Jonathan told of guard duty, of minor skirmishes with the enemy, of watching sheep put ashore to feed the hungry British troops at Bunker Hill, of disputes among the sometimes bored soldiers, of two enemy soldiers deserting to the American side and being fired upon by their own men, and of building additional sod breastworks or fortifications. For the most part they waited and watched the British Regulars.
Thomas once again enlisted in the service. This time he signed up in Elijah Hinman's Company made up of Woodbury men. Brothers George, and James were in the same Company. They arrived in New York and there officially joined the 13thRegiment of Connecticut Militia on August 15, 1776.
James Stancliff was one of the three sons in this family who belonged to Eleazar Mitchell's 12th Company of the 13th Regiment of Connecticut Militia from Southbury, CT subsequent to October 1774.
The names of James Jr, George and Thomas appear upon an unrecorded list handed down in the Mitchell Family. It is probable that these men saw service in some of the early alarms of the Revolutionary War.
Of the three brothers who marched off together in 1776, only James survived. George, Thomas and James all entered service in New York on Aug. 15, 1776 in Captain Elijah Hinman's 6th Company, of the 13th Regiment of Connecticut Militia.
There were twenty-four men in the Company including the Company officers. Brother, George Stanclift was the only man who was listed as having died in service during that tour of duty. He died "in New York" Aug. 30, 1776. Brother, Thomas Stanclift received wounds that resulted in his death soon after returning home.
During the time of their enlistment the Battle of Brooklyn Heights took place on Aug. 27th and Washington's troops were ferried from Long Island to Manhattan all during the foggy night of Aug. 29th. It is likely that the brothers took part in those maneuvers.
William Stanclift enlisted or was drafted into the Army for a period of three years on May 19, 1777. This was shortly after William's 16th birthday. He was inducted into the Service on May 23, 1777 by Lt Elihu Trowbridge acting for Captain Samuel Granger.
Capt. Granger's Company was part of the 2nd Connecticut Regiment of Foot, commanded by Col. Charles Webb. The Regiment joined the forces of General Israel Putnam at Peekskill, Westchester County, NY. General George Washington regarded Peekskill as a strategically important area.
It was possible that the British forces to the south would attempt to join the forces of General Burgoyne advancing down the Hudson River from Canada.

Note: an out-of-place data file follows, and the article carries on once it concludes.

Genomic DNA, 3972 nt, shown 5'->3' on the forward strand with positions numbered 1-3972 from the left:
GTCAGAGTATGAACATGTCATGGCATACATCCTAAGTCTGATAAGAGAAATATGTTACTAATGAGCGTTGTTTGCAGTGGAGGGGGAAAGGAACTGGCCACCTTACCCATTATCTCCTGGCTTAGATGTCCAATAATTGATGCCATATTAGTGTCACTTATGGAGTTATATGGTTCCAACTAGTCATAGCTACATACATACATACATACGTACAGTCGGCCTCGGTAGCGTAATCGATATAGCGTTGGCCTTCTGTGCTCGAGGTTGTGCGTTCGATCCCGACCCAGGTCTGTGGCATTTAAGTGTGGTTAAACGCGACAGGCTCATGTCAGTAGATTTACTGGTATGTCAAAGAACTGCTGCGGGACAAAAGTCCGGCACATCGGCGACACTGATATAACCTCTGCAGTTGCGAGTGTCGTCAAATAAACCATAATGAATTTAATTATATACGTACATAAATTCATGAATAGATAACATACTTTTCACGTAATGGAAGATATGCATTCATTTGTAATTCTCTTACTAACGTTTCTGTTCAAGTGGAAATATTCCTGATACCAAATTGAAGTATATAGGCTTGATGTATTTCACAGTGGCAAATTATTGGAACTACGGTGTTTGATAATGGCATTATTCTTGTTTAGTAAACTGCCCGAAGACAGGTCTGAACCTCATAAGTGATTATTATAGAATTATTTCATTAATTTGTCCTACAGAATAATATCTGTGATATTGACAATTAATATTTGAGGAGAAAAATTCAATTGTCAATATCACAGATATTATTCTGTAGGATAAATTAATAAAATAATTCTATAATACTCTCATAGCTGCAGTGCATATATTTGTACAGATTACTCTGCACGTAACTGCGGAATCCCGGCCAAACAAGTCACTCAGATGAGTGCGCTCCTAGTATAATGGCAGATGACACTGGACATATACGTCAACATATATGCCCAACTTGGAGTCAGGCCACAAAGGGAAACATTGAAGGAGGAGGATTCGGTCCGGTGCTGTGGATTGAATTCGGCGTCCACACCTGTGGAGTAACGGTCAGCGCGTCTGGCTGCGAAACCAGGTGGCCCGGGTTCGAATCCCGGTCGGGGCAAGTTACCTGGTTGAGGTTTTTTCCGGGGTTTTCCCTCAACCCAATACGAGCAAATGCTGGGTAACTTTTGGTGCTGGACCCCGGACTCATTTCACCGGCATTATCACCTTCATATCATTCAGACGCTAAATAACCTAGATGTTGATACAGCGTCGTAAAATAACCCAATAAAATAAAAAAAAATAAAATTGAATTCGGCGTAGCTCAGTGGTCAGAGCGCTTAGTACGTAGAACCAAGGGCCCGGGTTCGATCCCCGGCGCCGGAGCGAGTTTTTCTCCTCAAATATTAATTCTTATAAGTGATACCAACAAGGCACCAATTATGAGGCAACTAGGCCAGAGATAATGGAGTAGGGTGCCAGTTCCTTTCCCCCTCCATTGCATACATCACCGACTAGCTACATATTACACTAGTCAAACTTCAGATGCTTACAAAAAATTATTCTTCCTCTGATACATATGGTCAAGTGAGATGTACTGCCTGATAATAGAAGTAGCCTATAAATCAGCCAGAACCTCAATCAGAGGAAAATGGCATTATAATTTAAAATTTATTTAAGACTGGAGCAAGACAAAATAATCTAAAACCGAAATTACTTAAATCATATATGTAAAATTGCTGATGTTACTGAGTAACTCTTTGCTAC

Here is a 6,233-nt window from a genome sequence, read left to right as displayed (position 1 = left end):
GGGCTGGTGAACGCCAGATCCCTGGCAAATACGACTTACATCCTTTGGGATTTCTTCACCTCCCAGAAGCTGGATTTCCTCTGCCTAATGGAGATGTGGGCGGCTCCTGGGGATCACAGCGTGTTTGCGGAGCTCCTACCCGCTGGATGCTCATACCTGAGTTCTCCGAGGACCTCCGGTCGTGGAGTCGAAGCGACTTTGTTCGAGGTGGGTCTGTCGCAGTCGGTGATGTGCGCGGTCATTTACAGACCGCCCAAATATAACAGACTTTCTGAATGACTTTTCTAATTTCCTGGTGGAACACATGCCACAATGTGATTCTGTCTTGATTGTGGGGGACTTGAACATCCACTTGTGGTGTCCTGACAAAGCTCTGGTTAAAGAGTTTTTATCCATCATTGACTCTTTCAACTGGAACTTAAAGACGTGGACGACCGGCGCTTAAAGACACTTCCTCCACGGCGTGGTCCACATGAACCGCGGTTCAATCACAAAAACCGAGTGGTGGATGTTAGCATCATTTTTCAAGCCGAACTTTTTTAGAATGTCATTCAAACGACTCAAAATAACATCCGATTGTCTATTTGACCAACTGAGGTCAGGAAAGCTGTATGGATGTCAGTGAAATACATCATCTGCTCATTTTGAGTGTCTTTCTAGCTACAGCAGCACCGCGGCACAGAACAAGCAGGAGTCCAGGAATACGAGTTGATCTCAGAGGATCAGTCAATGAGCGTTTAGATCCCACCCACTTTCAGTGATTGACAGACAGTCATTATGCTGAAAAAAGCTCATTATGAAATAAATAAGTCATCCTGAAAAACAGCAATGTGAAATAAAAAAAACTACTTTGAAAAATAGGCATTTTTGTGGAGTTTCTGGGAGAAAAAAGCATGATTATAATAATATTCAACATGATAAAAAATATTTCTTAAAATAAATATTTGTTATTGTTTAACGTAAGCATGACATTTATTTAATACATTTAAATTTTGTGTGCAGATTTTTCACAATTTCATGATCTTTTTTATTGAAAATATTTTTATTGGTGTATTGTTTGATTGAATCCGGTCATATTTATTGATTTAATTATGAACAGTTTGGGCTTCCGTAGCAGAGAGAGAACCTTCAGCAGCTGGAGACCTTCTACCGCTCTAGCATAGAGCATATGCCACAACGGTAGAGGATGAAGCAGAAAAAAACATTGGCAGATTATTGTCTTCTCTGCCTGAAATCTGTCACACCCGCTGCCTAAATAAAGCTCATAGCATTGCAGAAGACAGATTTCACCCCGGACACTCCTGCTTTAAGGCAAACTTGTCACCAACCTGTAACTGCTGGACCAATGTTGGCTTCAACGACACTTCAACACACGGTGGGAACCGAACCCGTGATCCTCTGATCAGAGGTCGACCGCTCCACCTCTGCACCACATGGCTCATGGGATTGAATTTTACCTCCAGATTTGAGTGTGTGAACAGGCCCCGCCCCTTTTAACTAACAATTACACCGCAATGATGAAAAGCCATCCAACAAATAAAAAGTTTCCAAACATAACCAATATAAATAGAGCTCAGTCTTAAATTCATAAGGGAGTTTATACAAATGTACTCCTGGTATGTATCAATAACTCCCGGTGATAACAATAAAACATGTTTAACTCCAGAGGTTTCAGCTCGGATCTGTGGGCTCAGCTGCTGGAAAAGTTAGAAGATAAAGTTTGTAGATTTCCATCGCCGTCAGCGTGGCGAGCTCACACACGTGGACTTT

The encampment at Peekskill provided a natural position of advantage to forestall that eventuality and to provide access to the southern states. After General Benedict Arnold refused the post, the task of defending the Peekskill area fell to General Putnam and his Connecticut troops.
On June 30, 1777 William was taken prisoner by the British. The nature of the encounter is not specified, but at least 24 men from the 2nd Regiment were taken prisoner between June 30 and July 2, 1777. William was listed on the Company Muster Roll and the Company Pay Roll as "a prisoner in New York". The final Muster Roll was dated Dec. 24, 1777. William died in the custody of the British.
In 1775 John Stanclift was a Private in Capt John Strong's Second Company of the Torrington Train Band, a town Militia. On June 24, 1775 John and Comfort each appeared on the payroll for 12 days pay for service in the Train Band, records submitted by Zachariah Mather, Company Clerk.
David Stanclift, son of Lemuel told that John and Samuel were together at Germantown and that when the Americans were forced to retreat, the two of them escaped through a cornfield and "the man that was between them was cut in two with a field piece ball".
John spent time in the winter quarters at Valley Forge, PA, being discharged from that place Jan. 9, 1778.
David Miller Stanclift a great grandson of John said that John was with General George Washington when he crossed the Delaware River to surprise the Hessians at the Battle of Trenton, NJ and was at the Battle of Yorktown, VA.
John again enlisted in the Connecticut Line in 1780 but his brother, Comfort, served four months of that enlistment and another substitute satisfied the remaining obligation.
From book "Descendants of James Stanclift of Middletown, Connecticut and Allied Families", By Robert C. and Sherry [Smith] Stancliff
Time for me to walk on down the road…